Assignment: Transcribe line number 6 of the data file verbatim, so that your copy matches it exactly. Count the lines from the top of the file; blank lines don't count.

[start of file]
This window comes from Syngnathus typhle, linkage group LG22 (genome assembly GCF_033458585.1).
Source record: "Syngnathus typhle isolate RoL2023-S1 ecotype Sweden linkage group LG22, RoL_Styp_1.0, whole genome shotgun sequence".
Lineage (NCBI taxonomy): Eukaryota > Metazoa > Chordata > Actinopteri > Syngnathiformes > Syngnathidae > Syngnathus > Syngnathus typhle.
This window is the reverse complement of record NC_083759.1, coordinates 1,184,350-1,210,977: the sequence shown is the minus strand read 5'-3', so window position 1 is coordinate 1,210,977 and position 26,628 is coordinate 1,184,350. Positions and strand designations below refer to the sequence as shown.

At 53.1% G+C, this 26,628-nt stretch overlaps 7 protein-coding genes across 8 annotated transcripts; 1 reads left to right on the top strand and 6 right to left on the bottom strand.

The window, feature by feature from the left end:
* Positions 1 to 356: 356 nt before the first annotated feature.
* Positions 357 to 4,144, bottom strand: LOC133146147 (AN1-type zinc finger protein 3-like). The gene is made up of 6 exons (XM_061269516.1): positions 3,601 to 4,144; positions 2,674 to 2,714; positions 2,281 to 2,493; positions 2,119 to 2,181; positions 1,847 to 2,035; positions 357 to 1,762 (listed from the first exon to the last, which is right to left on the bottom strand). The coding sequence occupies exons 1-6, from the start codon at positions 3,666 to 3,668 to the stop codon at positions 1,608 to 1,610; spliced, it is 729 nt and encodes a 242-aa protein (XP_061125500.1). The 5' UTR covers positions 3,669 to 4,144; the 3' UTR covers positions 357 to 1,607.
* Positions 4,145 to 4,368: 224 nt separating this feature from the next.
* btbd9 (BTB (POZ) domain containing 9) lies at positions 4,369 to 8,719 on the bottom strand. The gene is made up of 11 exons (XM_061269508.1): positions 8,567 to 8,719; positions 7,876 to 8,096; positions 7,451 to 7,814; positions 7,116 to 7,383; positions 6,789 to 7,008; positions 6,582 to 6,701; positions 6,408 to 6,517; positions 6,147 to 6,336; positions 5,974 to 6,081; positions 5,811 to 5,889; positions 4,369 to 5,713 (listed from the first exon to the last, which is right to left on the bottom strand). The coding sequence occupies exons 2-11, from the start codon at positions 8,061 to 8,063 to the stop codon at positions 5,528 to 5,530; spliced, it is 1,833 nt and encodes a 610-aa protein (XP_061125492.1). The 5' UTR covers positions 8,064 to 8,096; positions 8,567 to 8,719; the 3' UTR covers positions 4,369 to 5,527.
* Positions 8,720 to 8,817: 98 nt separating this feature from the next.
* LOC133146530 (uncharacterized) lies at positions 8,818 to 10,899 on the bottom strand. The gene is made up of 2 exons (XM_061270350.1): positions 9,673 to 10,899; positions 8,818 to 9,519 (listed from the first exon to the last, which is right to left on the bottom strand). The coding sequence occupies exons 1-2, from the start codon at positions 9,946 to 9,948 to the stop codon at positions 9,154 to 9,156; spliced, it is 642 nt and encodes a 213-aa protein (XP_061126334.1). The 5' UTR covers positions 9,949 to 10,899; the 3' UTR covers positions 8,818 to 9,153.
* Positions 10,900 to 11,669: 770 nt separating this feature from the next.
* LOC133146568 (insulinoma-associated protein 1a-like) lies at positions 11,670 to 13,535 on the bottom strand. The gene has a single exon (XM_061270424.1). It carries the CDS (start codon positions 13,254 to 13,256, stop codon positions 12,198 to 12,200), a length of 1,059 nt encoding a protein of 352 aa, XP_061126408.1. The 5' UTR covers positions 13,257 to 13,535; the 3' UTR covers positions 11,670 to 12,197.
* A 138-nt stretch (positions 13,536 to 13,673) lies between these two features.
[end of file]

The window, feature by feature from the left end: